For good measure, the players are provided with no protective equipment (other than a limited number of generously donated soft-shell helmets) to play in the otherwise contact-heavy sport. All these factors combined make the players incredibly prone to serious injuries, knocking out several over the course of this season alone.  

Despite these difficulties, the MWF team is not a team to be overlooked. Due to a large amount of student interest, McMaster was able to register two teams in this year’s season: Team Marauders and Team McMaster.  

Team Marauders finished with an impressive five and one record on March 12 at the qualifying tournament located at Wilfred Laurier, finishing second place overall. Team McMaster earned itself the title of provincial finalists by also finishing second in the March 19 championship tournament at McMaster.  

“We would love to eventually be under the OUA and for women’s flag football to be at every university across the province and country. Not only is MWF a sport, but the engagement with other women across Ontario is also one of the best things about it,” explained Nezan.  

“We would love to eventually be under the OUA and for women’s flag football to be at every university across the province and country. Not only is MWF a sport, but the engagement with other women across Ontario is also one of the best things about it,”

Sophie Nezan, McMaster Women's Football President

Next steps for MWF include competing in the provincial intercollegiate women’s flag football championships hosted by Team Ontario on April 3, in hopes of progressing to the national championships in Ottawa in May.  

With the sport becoming more and more popular, both OWIFA and MWF continue to advocate and fight for equal opportunities for women’s football. The championship tournament was broadcasted live by junior Mustangs TV to promote fan interest and encourage folks to appreciate the overlooked sport.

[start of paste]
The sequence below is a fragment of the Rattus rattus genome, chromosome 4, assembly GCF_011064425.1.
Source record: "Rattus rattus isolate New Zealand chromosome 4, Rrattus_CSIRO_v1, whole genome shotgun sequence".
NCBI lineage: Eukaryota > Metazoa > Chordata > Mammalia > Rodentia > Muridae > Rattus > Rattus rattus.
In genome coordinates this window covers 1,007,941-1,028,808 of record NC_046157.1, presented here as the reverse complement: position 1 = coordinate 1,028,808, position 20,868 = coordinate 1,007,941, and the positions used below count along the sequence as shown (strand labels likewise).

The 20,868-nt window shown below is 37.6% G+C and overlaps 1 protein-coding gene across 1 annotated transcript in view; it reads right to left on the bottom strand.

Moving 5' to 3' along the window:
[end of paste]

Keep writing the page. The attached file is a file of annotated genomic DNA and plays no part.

“These aren’t just women playing football; these are football players. Let’s get that out of the way right now,” stated London Junior Mustangs TV on OWIFA athletes.

“These aren’t just women playing football; these are football players. Let’s get that out of the way right now,”

London Junior Mustangs TV

It’s become quite evident that any room for growth in the world of football belongs to women’s football. With over 50 players playing competitively at McMaster alone, it’s hard to find a reason not to invest in the sport and create more opportunities for women across the country. It is unclear when the sport can gain varsity recognition, but, until then, it’s safe to say that the OUA is missing out.

Author

  • Hadeeqa Aziz

    Hadeeqa is a fourth-year biochemistry student who found herself enjoying a good article as much as inspecting bacteria cultures. Now in her second year with The Silhouette, her main focus is to draw readers’ attention toward interesting topics and social issues to allow students to shape well-informed opinions of their own. When she’s not typing away, you can find her on the football field or out scouting for good coffee houses to (not) study.

Subscribe to our Mailing List

© 2022 The Silhouette. All Rights Reserved. McMaster University's Student Newspaper.
magnifiercrossmenuarrow-right